Can’t We Speak Without Being Vulgar?
The U.S. Supreme Court ruling on “fleeting expletives” hinged on a lack of definition of what is prohibited. But God’s standards have not changed!
What is a “fleeting expletive”? Wikipedia defines the term as “a non-scripted verbal profanity or obscenity expressed and broadcast during a live television broadcast or radio broadcast” and goes on to note that “the term appears primarily in discussions of United States broadcasting law.”
Supreme Court ruling
Deciding on the legality of fleeting expletives on TV occupied the time of the U.S. Supreme Court this session. Last Thursday, June 21, the judges announced their ruling that a policy of the Federal Communications Commission penalizing the airing of fleeting expletives is unconstitutional. The ruling quashed a series of fines imposed by the FCC on the Fox and ABC networks for certain vulgarities transmitted over the air.
The case stemmed from expletives uttered by singer Cher and fashion designer Nicole Richie during the live broadcasts of the Billboard Music Awards on Fox TV in 2002 and 2003. In both cases, the celebrities used words deemed obscene. A later incident on the ABC crime series NYPD Blue involved a scene of partial nudity. The FCC punished and fined both networks for the words and the scenes, which were deemed indecent.
Definitions and due process?
The Supreme Court struck down the fines on the grounds that the FCC had not, at that time, given due process by providing the networks with a definition of words and scenes deemed unacceptable and offensive.
“‘The commission failed to give Fox or ABC fair notice prior to the broadcasts in question that fleeting expletives and momentary nudity could be found actionably indecent,’ Justice Anthony Kennedy wrote in the court opinion. ‘Regulated parties should know what is required of them so they may act accordingly’” (“Expletive Ruling Favors Networks,” Financial Times, June 22, 2012).
The FCC failed to inform the networks of the standard, so the networks were not at fault, at least not then. The court’s ruling was based on the Fifth Amendment to the Constitution, which requires due process.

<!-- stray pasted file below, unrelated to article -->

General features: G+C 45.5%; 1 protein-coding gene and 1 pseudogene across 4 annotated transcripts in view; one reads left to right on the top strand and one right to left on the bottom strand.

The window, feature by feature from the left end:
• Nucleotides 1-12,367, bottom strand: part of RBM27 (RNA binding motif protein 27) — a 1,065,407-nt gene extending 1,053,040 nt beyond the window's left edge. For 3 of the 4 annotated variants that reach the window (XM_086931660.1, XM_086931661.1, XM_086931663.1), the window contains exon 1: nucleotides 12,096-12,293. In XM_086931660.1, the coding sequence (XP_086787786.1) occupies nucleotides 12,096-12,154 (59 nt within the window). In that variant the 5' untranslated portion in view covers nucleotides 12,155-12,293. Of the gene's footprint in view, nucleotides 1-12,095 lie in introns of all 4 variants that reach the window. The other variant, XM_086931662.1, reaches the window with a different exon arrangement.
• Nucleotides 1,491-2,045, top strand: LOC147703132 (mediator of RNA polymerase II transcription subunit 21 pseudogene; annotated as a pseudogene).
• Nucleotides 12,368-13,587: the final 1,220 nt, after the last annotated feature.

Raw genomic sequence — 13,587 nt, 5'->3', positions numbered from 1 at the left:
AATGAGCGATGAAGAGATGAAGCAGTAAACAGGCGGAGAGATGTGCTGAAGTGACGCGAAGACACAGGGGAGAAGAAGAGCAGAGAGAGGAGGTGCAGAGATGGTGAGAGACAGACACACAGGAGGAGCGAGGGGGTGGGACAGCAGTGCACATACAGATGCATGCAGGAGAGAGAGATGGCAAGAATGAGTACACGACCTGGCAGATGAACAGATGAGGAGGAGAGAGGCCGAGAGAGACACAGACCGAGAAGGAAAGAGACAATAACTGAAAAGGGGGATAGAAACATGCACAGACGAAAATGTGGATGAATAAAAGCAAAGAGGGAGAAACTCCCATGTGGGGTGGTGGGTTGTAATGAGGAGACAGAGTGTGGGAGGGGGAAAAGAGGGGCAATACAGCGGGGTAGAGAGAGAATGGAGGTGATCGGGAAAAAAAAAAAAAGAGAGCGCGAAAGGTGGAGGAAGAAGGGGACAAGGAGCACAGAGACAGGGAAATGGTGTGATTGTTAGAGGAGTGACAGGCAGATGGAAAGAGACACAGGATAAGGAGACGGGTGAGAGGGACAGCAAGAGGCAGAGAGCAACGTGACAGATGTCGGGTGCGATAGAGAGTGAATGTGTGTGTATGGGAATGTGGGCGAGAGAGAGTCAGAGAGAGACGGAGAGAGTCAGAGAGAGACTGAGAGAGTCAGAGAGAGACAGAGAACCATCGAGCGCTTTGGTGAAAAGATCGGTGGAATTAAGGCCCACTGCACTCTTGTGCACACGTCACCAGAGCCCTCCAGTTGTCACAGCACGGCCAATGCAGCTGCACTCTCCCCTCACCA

Degeneration of our culture
Regardless of the legal niceties, many will ask if this is just another case of interpretation of laws of the land falling in line with the degeneration of the culture. After all, it hasn’t been all that long since the use of now common obscenities was almost unheard of and not accepted in the cultural mainstream. Now we hear “four-letter words” uttered in our media, in public places and in private. It’s become acceptable to many.
Shocking then, frequent now
I have a vivid recollection of the first time the “f-word” was used on television in Britain, where I was born and raised. It was famously uttered by Ken Tynan, a now deceased English theater critic and writer, in late 1965 on BBC TV. I remember the horrified reaction as a vulgarity, then deemed very indecent, was piped not just into our home, but into the homes of millions of Britons. The use of the word brought a storm of protest.
Sadly, we now find not just that word, but many other crass terms used with such frequency that few even stop to protest. On a recent visit to a gym, I overheard a man apologize to a young woman for his use of vulgar language. Her reply? “Oh, no problem. I hear that all the time.”
What has happened to us? Aside from the fact that the use of such vulgarity debases and sullies our view of human dignity, it also shows such people to be boorish, uneducated and foul-mouthed. The stigma is gone—but so is the decency, cleanness of speech and respect for other human beings.
Centuries ago, God inspired in the writings of the apostle Paul the following admonition: “Let no corrupt word proceed out of your mouth, but what is good for necessary edification, that it may impart grace to the hearers” (Ephesians 4:29).
How our culture has departed from that standard!
Left undecided by the Supreme Court decision was exactly what standards of decency should be accepted and imposed in broadcasting. Legally, it’s still an open question. We may yet be treated to “fleeting expletives,” vulgar language and sudden uninvited shows of nudity on network TV, even when our children are present.
Yet in our own speech we can strive for decency. As the apostle Paul also wrote, “Let your conversation be gracious and attractive so that you will have the right response for everyone” (Colossians 4:6, New Living Translation).
Irrespective of legal decisions and the blowing of cultural winds, our homes—and our mouths—can and should be a refuge from the vulgarity that surrounds us!
Find more about profanity and the Third Commandment in our 10 Commandments section.